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Check Out Steve Biggert’s Story

Today we’d like to introduce you to Steve Biggert.

Hi Steve, can you start by introducing yourself? We’d love to learn more about how you got to where you are today?
Hey! I’m Steve, and I was born in South Africa but spent my life growing up in the Kingdom of Eswatini (formerly known as Swaziland). I was always passionate about art and design throughout my school life in Eswatini, and so I was ecstatic when I earned a scholarship to Ringling College of Art and Design in Sarasota, FL. This of course meant moving to the other side of the planet. So in 2014, I started my journey in the US, and after four incredible (and difficult) years in college studying Motion Design, it was time to start a new journey.

In college, I had done an internship in Los Angeles, and I had fallen in love with the city. So when it came to graduation, I knew I wanted to move to LA. The only problem was I didn’t have a job or even any interviews. As I geared up to graduate from Ringling I saw everyone around me finalizing their deals and opportunities. For some reason, nothing seemed to stick for me. And to make things more stressful, as a foreign national on a visa, the clock was ticking. But I thought I’d risk it and just go to LA. So a couple of days after graduation in 2018 I did, and it turned out to be the best decision I ever made.

The stars aligned and shortly after I arrived in LA I met with a design studio in Santa Monica called Elastic. They were the powerhouses behind the main titles for Daredevil, Game of Thrones, True Detective and many more. Main titles/intros/opening credits are these visual mini-stories that set the tone and atmosphere for the show/film. They help immerse the viewer in the show’s universe before the story begins. That opportunity to guide a viewer, and to make these visually gorgeous, conceptual, cinematic pieces of work are what I’ve always wanted to do. In short, Elastic was the studio I’d looked up to and aspired to work with for years. And it happened, I was in! A few weeks after graduation I found myself working alongside some of the best artists, directors and producers in the title design industry. I couldn’t believe how lucky I was. I still work with them to this day, and even now I still find myself thinking of that stroke of luck. I’ve worked on main titles for documentaries, tv-series and films on almost every major streaming service. I’m doing the type of work I’ve always wanted to do, and it feels amazing.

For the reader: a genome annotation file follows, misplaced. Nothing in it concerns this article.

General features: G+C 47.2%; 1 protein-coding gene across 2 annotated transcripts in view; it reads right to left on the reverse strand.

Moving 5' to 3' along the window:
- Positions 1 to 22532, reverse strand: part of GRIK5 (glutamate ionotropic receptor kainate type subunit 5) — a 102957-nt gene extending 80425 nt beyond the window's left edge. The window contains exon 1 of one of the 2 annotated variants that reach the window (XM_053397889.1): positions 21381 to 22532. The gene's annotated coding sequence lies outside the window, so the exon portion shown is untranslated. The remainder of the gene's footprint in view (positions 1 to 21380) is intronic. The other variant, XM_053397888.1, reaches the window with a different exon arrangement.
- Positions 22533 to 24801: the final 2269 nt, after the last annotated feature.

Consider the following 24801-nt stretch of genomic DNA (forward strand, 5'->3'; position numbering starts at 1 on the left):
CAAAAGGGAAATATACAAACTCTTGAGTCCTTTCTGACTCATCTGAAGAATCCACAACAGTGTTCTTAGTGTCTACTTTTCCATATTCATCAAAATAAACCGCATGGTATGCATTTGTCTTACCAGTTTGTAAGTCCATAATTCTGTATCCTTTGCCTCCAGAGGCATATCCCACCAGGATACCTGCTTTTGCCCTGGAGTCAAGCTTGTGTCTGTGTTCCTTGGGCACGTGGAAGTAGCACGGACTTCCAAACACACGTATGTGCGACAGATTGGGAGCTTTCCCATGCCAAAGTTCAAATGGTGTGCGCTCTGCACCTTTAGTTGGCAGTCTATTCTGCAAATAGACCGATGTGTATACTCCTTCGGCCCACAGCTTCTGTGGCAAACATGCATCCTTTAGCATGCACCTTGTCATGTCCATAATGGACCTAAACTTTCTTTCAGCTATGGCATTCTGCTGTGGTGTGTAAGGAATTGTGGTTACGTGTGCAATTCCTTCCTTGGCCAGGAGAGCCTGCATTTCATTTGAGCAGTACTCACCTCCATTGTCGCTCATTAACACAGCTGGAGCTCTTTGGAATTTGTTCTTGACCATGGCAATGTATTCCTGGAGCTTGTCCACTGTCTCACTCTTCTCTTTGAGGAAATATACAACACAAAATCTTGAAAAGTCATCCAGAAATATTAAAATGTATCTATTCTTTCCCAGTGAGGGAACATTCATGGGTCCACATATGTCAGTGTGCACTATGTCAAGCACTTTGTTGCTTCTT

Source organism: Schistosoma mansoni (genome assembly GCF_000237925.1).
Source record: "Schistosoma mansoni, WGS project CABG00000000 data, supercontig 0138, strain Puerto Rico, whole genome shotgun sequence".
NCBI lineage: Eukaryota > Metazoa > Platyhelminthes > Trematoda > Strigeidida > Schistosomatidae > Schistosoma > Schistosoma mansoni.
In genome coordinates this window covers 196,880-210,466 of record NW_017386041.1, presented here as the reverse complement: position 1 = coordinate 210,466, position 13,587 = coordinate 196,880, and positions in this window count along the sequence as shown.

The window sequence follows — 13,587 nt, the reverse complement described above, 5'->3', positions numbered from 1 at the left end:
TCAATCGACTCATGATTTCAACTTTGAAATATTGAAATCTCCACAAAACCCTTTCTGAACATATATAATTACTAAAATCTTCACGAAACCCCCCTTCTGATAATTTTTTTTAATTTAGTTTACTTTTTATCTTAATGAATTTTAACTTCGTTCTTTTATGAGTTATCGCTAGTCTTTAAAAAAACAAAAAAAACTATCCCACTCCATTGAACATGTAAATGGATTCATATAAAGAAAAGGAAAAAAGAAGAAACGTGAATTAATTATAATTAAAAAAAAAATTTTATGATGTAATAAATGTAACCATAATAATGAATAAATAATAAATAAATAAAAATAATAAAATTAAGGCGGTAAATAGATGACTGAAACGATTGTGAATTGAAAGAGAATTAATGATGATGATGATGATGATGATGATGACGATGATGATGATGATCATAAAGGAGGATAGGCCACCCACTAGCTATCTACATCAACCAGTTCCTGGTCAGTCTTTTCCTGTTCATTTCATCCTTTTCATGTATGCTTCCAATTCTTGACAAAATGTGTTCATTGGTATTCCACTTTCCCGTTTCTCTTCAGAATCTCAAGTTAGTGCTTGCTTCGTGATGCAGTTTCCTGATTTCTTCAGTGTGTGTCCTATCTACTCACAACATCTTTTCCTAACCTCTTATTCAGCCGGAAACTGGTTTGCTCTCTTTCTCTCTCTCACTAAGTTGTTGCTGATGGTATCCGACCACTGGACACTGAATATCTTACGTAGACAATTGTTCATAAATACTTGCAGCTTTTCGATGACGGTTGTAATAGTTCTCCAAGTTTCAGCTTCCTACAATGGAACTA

It hasn’t been all perfect though. Arriving in an awesome city and an incredible studio – stressed and with a chip on your shoulder – has never been easy. The Imposter Syndrome started to set in shortly after I was surrounded by these amazing creatives. For the longest time, that feeling of being lucky would often morph into one of not being good enough. It’s never been easy to shake that, and some days I feel it creep back in. But over the last four years in this industry, I’ve found the only way to not feel like that is to keep learning. I’ve taken bits and pieces from every artist I’ve ever worked with because every single one had something to teach me – whether they knew it or not. I also learned luck doesn’t just happen – you have to work to make it happen. I still feel so incredibly lucky to be moving forward in my career, but I also know I’m earning it my way now. And that’s really important to me.

I’m sure you wouldn’t say it’s been obstacle free, but so far would you say the journey have been a fairly smooth road?
Doing what you love for a living is an incredible experience. But it’s also really difficult. It becomes near on impossible to separate your life and your work. It becomes a big part of you, which can be honorable but it’s also really unhealthy. I’m working towards setting boundaries but I’m admittedly really bad at that. And the risk of burnout is a total constant. I’ve experienced it a couple of times in just four years and it’s not fun.